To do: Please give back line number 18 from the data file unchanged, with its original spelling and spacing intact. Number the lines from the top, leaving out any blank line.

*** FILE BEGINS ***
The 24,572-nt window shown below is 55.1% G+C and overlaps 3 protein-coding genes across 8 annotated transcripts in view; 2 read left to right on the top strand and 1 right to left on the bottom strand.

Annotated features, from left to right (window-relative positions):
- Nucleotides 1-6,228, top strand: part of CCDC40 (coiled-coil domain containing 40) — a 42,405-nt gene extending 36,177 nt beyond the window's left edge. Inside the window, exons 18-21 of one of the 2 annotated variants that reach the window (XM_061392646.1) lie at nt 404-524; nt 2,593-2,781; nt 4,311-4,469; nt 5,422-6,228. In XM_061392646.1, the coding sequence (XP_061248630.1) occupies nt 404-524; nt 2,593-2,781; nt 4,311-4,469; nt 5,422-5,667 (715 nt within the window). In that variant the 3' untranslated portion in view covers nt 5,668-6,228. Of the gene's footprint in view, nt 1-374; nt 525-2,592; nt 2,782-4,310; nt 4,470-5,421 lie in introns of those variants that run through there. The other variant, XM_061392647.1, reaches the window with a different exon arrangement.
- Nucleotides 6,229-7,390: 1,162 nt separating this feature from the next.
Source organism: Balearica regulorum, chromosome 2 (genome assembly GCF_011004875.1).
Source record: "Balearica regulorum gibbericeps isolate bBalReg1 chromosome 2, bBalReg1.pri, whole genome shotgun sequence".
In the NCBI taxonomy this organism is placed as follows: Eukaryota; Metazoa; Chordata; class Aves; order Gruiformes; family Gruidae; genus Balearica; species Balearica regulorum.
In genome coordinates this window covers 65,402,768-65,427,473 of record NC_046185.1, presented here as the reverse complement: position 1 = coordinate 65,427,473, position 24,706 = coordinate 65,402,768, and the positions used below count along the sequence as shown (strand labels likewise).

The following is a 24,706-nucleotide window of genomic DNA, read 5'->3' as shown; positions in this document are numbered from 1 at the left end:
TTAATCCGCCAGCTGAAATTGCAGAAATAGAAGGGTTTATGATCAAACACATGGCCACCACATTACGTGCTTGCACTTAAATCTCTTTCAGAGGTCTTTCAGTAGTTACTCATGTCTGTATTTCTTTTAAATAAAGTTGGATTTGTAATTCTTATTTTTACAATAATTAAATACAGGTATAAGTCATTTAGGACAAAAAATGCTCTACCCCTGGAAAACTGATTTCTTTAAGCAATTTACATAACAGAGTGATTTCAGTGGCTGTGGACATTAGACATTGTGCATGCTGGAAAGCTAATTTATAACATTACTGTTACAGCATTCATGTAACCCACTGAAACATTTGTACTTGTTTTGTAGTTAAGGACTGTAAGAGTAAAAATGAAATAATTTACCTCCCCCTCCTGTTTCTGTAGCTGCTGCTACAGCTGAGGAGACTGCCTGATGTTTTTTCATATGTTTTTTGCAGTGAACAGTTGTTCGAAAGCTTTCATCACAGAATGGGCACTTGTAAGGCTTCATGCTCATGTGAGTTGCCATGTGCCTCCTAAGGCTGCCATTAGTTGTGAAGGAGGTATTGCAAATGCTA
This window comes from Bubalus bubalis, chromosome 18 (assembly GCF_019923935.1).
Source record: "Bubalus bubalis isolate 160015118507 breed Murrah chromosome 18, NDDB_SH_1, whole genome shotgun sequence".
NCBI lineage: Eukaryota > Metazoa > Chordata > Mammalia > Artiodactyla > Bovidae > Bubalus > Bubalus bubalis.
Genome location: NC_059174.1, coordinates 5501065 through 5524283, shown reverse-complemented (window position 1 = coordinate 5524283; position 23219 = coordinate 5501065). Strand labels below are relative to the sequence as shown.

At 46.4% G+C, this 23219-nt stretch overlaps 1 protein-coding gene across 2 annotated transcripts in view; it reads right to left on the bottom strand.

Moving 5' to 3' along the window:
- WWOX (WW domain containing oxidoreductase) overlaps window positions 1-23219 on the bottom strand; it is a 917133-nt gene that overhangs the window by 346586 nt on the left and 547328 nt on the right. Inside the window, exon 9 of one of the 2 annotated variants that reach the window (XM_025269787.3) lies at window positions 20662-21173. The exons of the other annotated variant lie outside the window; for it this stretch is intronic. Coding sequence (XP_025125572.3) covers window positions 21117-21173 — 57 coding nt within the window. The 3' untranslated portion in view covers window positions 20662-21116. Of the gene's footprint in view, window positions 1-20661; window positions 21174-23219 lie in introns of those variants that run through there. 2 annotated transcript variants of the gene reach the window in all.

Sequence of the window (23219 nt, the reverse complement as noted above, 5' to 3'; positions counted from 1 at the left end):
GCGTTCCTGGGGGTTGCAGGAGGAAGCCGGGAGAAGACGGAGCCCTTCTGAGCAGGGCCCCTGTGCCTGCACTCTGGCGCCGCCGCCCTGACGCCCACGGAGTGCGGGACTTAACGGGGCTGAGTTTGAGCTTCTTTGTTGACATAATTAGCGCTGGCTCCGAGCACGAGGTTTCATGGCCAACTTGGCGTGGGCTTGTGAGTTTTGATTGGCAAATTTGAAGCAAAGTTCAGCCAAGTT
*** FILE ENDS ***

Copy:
Sequence of the window (23219 nt, the reverse complement as noted above, 5' to 3'; positions counted from 1 at the left end):